Dr. Guptasarma’s research work spans interdisciplinary areas of physics, chemistry and materials science. The physics most interesting to Guptasarma and colleagues is often found near a critical phase transition bordering an unconventional quantum physical ground state. As a Condensed Matter Physicist and a Materials Scientist, Guptasarma seeks to elucidate the fundamental physics behind unusual electronic and magnetic properties of materials, ranging from large single crystals to tiny nanocrystals. The group’s work helps predict and discover new materials whose properties can have wide-ranging applications in present and futuristic electronic devices. Dr. Guptasarma currently directs the research of two postdoctoral scientists, four graduate students, and a number of undergraduate interns. His research is currently supported by federal (mostly NSF and DoD) and intramural research grants in the broad areas of novel superconductivity, magnetism and ferroelectricity. Other areas of investigation in Guptasarma’s lab include research on new materials for batteries, photovoltaic devices, and multifunctional materials for device applications. Members of his research team come from a variety of backgrounds, including physics, chemistry, engineering, and surface science.
Dr. Guptasarma’s research interests in the Scholarship of Teaching and Learning (SoTL) span topics of learner-centered teaching practice, discovery driven learning, and the changing landscape of higher education.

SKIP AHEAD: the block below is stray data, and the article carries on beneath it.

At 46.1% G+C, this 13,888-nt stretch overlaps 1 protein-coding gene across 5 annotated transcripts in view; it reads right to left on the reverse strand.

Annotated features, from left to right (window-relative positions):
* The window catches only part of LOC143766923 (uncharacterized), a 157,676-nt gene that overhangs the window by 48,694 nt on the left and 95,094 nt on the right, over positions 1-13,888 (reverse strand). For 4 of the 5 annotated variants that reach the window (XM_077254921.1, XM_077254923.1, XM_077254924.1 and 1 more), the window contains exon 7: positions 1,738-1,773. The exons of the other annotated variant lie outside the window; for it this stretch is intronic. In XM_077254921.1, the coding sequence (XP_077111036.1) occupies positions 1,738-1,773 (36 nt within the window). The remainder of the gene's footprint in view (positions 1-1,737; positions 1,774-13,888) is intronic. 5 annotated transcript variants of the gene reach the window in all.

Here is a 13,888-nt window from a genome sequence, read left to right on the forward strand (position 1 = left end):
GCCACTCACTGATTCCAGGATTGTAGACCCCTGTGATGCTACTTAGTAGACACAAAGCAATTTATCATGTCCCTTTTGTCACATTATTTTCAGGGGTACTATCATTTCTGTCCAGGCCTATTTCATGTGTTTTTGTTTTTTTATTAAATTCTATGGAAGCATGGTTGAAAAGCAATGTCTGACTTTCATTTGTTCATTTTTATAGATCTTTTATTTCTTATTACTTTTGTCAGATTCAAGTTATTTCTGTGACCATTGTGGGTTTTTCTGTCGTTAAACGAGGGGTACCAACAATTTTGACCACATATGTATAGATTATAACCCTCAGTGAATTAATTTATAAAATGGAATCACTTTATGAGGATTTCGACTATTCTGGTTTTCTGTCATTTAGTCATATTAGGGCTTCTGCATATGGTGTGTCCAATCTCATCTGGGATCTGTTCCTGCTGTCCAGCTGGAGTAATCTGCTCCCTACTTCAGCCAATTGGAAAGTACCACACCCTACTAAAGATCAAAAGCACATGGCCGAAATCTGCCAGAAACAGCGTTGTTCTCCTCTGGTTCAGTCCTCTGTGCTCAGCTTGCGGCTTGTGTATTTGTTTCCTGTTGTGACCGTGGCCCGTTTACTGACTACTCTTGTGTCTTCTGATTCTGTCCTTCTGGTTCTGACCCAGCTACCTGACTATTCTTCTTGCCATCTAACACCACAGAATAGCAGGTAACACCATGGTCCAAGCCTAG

More information on his research can be found here.
Professor Prasenjit Guptasarma received a PhD from the Tata Institute of Fundamental Research, after a Master’s degree in physics at the Center for Advanced Research in Physics & Astrophysics, University of Delhi. He was a visiting professor and INFN fellow at the CNR Institute for Molecular Spectroscopy, and an NSF postdoctoral appointee at the Argonne National Laboratory. Dr. Guptasarma currently holds a tenured professorship in the department of physics at the University of Wisconsin-Milwaukee (UWM) which he joined as an assistant professor in the year 2000. Professor Guptasarma has published over 130 research articles and book chapters, presented over 70 invited talks and lectures in different countries. He is an active member of several national and international collaborative research networks. Dr. Guptasarma also serves on the editorial board of Advances in Condensed Matter Physics.
Recent recognitions of Guptasarma’s research and teaching include UWM’s Research Fellow Award (2012) and Research Excellence Award (2008), the Research Growth Initiative Award (2006, 2011), the NSF Career Award (2005) from the U.S. National Science Foundation, the Graduate School Research Committee Award (2005), and the WSGC-NASA’s Research Infrastructure Award (2006). Dr. Guptasarma was appointed a Wisconsin Teaching Scholar in 2008. He enjoys teaching at both undergraduate and graduate levels and has taught courses at every level from the 100s to the 800s at UWM.
Dr. Guptasarma is fluent in six languages, with a working knowledge of several others. In addition to interests in classical music, he composes and performs music in different musical genres within these ethno-linguistic styles.